CT has become an indispensable part of diagnostic imaging in recent times. With the help of the money that the Beatles’ records made for Electrical and Music Industries (EMI), Nobel Laureate Sir Godfrey Hounsfield invented CT in 1972, a technology that has evolved at a rapid pace since its introduction. The first CT scanner was an axial CT scanner, which took around 5 minutes for the acquisition of each image. Subsequent research in the early to mid-1970s led to the development of four generations of step-and-shoot CT scanners. The third generation of CT scanners, which used a cone-shaped x-ray beam and a rotating x-ray tube–detector assembly, has come to be the most widely used CT scanner design as of now. The major limitation of these axial CT scanners was their lack of temporal resolution and inability to generate volume images. The second phase of technologic overhaul for CT happened in 1989, with the introduction of slip ring technology, which enabled a continuous helical mode of volumetric CT data acquisition without the need for stopping the scan acquisition to uncoil the detector array or the x-ray tube. The introduction of single-detector row helical CT (SDCT) scanners virtually led to a revival of interest in CT in the 1990s.
The most recent wave of revolutionary change in CT technology started in the late 1990s with the introduction of multidetector-row CT (MDCT), which expanded the z-coverage and immensely enhanced the speed and z-resolution (ability to acquire thin-section images over the entire scan range). With multiple additions of detector rows to the MDCT, it is now possible to image long body regions in a matter of a few seconds. Modern MDCT scanners can allow up to 16-cm detector coverage in one x-ray tube rotation around the patient in under 0.4 second. Amid the rush to add rows to the detector array systems, some vendors also have added an additional x-ray tube and detector array panel, which led to the rise of dual-source MDCT technology; the impact on temporal resolution and dual-kilovoltage (kV) scanning has been revolutionary. Growth in CT technology has outpaced all other medical technologies in recent years.
With the increasing use of CT, the radiation dose from CT examinations has become a cause for concern. In 2006, there were an estimated 67 million CT examinations performed in the United States alone. Although CT contributed to only 17% of all radiologic and nuclear medicine procedures, it contributed to around 49% of the collective radiation dose. The National Council for Radiation Protection (NCRP) report 160 stated that the use of CT has increased at a rate of 8% to 15% per year, and there was an increase in effective dose per individual in the United States from 3.6 mSv in the early 1980s to 6.2 mSv in 2006, largely attributable to the increased utilization of radiation-based diagnostic imaging. The radiation doses associated with the same as well as different CT protocols vary widely. For example, the median CT dose index volume (CTDIvol) for pulmonary CT procedures in the United States ranges from 11 mGy for chest CT without intravenous contrast to 26 mGy for CT- guided lung biopsy. On the one hand, modern MDCT scanners enable the evaluation of a larger number of clinical applications at lower radiation doses, which was not possible with older CT systems but, on the other hand, spectacular imaging details and high-power x-ray tubes on modern scanners present the unique risk of overuse and misuse. This suggests the need for tailoring radiation dose protocols to individual patients and indications. In this chapter, we discuss the various options available while designing and tailoring CT protocols in terms of radiation dose.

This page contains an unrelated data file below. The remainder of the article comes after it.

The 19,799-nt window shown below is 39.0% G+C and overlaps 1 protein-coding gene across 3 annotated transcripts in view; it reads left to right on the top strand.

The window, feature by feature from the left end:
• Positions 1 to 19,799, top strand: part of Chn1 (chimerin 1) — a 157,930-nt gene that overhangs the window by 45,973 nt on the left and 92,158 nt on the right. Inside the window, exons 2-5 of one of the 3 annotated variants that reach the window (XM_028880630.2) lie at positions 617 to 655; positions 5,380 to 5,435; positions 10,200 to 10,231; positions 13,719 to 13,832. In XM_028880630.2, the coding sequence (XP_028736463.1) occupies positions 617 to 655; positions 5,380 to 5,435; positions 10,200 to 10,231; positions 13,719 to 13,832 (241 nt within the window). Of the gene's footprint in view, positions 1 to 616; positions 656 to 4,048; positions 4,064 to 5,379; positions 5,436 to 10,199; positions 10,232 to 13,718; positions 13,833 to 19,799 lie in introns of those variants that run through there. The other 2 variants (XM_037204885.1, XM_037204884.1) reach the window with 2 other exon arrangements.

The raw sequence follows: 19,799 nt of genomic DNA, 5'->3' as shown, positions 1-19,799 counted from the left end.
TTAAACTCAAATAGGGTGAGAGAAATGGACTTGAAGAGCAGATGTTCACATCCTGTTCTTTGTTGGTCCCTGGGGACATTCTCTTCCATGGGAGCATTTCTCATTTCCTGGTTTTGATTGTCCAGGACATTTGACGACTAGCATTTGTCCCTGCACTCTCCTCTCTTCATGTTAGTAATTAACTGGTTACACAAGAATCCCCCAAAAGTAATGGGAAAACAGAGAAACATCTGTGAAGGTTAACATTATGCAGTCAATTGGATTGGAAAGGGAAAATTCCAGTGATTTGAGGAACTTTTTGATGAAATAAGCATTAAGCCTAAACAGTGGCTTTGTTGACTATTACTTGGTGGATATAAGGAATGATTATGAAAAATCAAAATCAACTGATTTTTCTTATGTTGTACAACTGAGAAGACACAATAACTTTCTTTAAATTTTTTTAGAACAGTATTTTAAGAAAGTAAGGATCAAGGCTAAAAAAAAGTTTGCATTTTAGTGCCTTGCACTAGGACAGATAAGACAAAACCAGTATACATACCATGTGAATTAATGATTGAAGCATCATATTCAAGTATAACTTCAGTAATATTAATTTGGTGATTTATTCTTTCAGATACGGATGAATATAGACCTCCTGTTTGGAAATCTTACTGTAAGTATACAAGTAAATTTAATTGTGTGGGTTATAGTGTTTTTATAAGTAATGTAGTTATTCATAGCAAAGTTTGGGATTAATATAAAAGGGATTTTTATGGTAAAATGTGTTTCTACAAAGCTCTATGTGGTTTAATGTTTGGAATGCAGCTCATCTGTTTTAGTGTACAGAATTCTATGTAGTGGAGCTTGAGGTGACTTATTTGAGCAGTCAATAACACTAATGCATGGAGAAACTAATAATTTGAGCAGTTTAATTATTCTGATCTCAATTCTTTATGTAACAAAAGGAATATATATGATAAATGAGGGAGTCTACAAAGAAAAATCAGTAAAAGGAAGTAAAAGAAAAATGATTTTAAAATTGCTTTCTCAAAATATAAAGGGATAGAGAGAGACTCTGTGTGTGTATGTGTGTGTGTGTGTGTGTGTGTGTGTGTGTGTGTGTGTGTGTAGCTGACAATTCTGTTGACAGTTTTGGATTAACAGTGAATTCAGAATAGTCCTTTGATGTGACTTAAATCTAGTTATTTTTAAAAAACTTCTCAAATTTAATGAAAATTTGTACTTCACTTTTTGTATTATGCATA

Key Differences Between Multidetector-Row CT and Single-Detector Row CT Scanners for Chest Imaging
The introduction of multirow detectors has revolutionized CT imaging in many ways. The main advantages of MDCT over SDCT are as follows: (1) higher spatial resolution; (2) faster scanning; (3) ability to scan large volumes; (4) ability to generate superior three-dimensional (3D) reformations; (5) dual-kV scanning modes; and (6) radiation dose efficiency. Spatial resolution is the ability to differentiate between two adjacent points in an image and is measured in pixels. Modern MDCT scanners provide a resolution of up to 1024 × 1024 pixels in contrast to the first scanner designed by Sir Hounsfield, which generated images at a resolution of 80 × 80 pixels. MDCT scanners allow x-ray rotation times as low as 0.25 second, which, coupled with half-rotation reconstruction, enhances the temporal resolution to 0.125 second. With dual-source CT, a quarter-rotation is all that is needed from each x-ray source to generate CT images at a temporal resolution of about 0.063 second.
Acquisition of isotropic image resolution with MDCT allows for the creation of image postprocessing, such as multiplanar reformation (MPR), minimum intensity projection (MinIP), maximum intensity projection (MIP), and volume rendering techniques (VRTs), with exquisite details and without previously noted stairstep artifacts seen with SDCT scanners. These reformats are extremely useful, especially in the study of vascular and complex 3D anatomy.